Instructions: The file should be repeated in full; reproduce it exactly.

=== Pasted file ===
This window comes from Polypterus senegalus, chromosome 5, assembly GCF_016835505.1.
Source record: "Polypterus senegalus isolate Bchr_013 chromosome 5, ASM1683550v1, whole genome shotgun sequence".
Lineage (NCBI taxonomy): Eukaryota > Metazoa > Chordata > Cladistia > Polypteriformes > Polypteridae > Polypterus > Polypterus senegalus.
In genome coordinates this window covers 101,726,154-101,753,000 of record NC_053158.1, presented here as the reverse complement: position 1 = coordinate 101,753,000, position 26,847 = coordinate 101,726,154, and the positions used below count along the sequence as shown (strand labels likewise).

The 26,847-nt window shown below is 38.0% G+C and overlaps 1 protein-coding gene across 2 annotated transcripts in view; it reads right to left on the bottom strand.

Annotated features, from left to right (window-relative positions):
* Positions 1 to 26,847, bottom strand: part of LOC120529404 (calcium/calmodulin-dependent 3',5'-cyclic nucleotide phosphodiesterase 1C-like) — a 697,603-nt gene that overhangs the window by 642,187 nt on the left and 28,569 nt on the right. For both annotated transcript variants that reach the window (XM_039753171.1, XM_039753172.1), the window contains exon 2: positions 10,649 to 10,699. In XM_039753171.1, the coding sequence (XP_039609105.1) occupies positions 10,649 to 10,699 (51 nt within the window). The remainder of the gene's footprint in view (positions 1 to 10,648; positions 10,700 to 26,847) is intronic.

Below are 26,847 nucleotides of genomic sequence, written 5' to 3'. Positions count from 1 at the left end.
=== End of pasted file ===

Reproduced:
This window comes from Polypterus senegalus, chromosome 5, assembly GCF_016835505.1.
Source record: "Polypterus senegalus isolate Bchr_013 chromosome 5, ASM1683550v1, whole genome shotgun sequence".
Lineage (NCBI taxonomy): Eukaryota > Metazoa > Chordata > Cladistia > Polypteriformes > Polypteridae > Polypterus > Polypterus senegalus.
In genome coordinates this window covers 101,726,154-101,753,000 of record NC_053158.1, presented here as the reverse complement: position 1 = coordinate 101,753,000, position 26,847 = coordinate 101,726,154, and the positions used below count along the sequence as shown (strand labels likewise).

The 26,847-nt window shown below is 38.0% G+C and overlaps 1 protein-coding gene across 2 annotated transcripts in view; it reads right to left on the bottom strand.

Annotated features, from left to right (window-relative positions):
* Positions 1 to 26,847, bottom strand: part of LOC120529404 (calcium/calmodulin-dependent 3',5'-cyclic nucleotide phosphodiesterase 1C-like) — a 697,603-nt gene that overhangs the window by 642,187 nt on the left and 28,569 nt on the right. For both annotated transcript variants that reach the window (XM_039753171.1, XM_039753172.1), the window contains exon 2: positions 10,649 to 10,699. In XM_039753171.1, the coding sequence (XP_039609105.1) occupies positions 10,649 to 10,699 (51 nt within the window). The remainder of the gene's footprint in view (positions 1 to 10,648; positions 10,700 to 26,847) is intronic.

Below are 26,847 nucleotides of genomic sequence, written 5' to 3'. Positions count from 1 at the left end.